$origin directive -BIND, The $ORIGIN directive
$TTL directive -BIND, The $TTL directive
.htaccess, DocumentRoot
/etc/aliases, Exim configuration:, Working with Sendmail
/etc/bind/named.conf, Error messages
/etc/exim/exim.conf, Exim configuration:
/etc/init.d/sendmail start, Configuring Sendmail
/etc/init.d/squid start, Setting the cache_dir
/etc/mail/sendmail.mc, Switching to Sendmail:
/etc/mailname, Exim configuration:
/usr/share/doc/exim, Introduction:
/usr/share/doc/sendmail-doc/op/op.txt.gz, Configuring Sendmail
/var/log/squid/access.log, Testing your proxy
/var/www/manual, Modularity of Apache
/var/www/manual/mod, Modularity of Apache
@ directive -BIND, The @ directive


access control, Access control to the proxy server
acl, Access control to the proxy server
aclname, Access control to the proxy server
acltype, Access control to the proxy server
Address Canonification, Configuring Sendmail
All Masquerade, Configuring Sendmail
AllowOverride, DocumentRoot
Alternate Names, Configuring Sendmail
Apache, Introduction
first tier domain, Reverse queries
authentication directives, DocumentRoot
automatic client configuration, Automatic client proxy configuration


cache, What is a proxy server?
cache administrator, Setting the cache administrator
cache_dir, Setting the cache_dir
cache_effective_group, The SQUID user
cache_effective_user, The SQUID user
cache_mgr, Setting the cache administrator
cachedir, Setting the cache_dir
caching, Caching replies
caching only name server, A caching only name server
CGI, Common Gateway Interface (CGI)
Child Processes, The child processes
client requests, Multi-processing Modules (MPM)
Clients IP address, DocumentRoot
Common Gateway Interface, Common Gateway Interface (CGI)
connect_timeout, Speeding up the response of your proxy
Container Blocks, DocumentRoot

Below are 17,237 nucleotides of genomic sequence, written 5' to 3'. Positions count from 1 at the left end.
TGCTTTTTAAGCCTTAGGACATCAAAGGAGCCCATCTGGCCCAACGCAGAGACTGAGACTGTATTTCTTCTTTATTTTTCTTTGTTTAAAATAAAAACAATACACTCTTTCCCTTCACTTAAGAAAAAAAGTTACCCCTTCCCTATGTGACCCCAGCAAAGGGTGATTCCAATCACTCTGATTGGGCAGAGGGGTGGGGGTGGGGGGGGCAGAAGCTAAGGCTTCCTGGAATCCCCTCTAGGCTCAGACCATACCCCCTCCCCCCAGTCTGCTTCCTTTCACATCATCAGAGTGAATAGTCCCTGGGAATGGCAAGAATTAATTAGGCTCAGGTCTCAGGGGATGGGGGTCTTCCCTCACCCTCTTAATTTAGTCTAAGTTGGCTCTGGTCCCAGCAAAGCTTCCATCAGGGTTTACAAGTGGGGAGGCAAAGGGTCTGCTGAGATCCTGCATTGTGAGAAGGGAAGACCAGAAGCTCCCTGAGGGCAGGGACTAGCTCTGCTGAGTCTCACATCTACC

Environmental variables, DocumentRoot
ExecCGI, DocumentRoot
eximconfig, Exim configuration:
exiwhat, Working with Exim:
expire time, Expire time


file information directives, DocumentRoot
mod_mime, DocumentRoot
FollowSymLinks, DocumentRoot
FQDN, DocumentRoot, Configuring Sendmail
Fully Qualified Domain Name, Configuration of the Master Server


Global Configuration, Global configuration settings


ICANN, DNS - Administration and delegation
ifconfig lo
loopback, Configuration of the Master Server
second tier domain, Reverse queries
Includes, DocumentRoot
Indexes, DocumentRoot
Internet record type, Configuration of the Master Server
IP based virtual hosts, Virtual hosts
inter-zone transfer, The slave name server


Mail Acceptance, Configuring Sendmail
Mail xchange record
MX, Mail exchange record (MX)
Mailer Name, Configuring Sendmail
Mailertable, Configuring Sendmail
mailq, Working with Exim:
Masquerade Envelope, Configuring Sendmail
master DNS server, Masters and slaves
master server shortcuts, Master server shortcuts
masters, named.conf, The slave name server
MaxClients, The workers
MAXNS, The nameserver directive
Maxobjsize, Setting the cache_dir
MaxSpareServers, The child processes
Message Timeouts, Configuring Sendmail
MinSpareServers, The child processes
modular, Basic server design
Modularity, Modularity of Apache
MPM, Multi-processing Modules (MPM)
MTA, Introduction:, Switching to Sendmail:
MUA, Introduction:
Multi-processing Modules, Multi-processing Modules (MPM)
Multihomed hosts, Our sample network
multiple target addresses, Exim configuration:
MultiViews, DocumentRoot


name based virtual hosts, Virtual hosts
named configuration file, The named configuration file
named-checkconf, Troubleshooting zone and configuration files
named.conf, The slave name server
NameVirtualHost, Virtual hosts
non-modular, Basic server design
NS resource records , The @ directive
nslookup, Configuring your resolver (revisited)
null client configuration, Configuring Sendmail


qualify_domain, Exim configuration:


ThreadPerChildDirective, The workers
Tim Berners-Lee, The protocols
Time, Access control to the proxy server
Trusted Users, Configuring Sendmail


Unix to Unix Copy Protocol, Configuring Sendmail
UUCP Addresses, Configuring Sendmail


virtual domains, Exim configuration:
Virtual Host Configuration, The virtual hosts section
Virtual hosts, Virtual hosts


web server, Introduction
worker module, Multi-processing Modules (MPM)
worker threads, The workers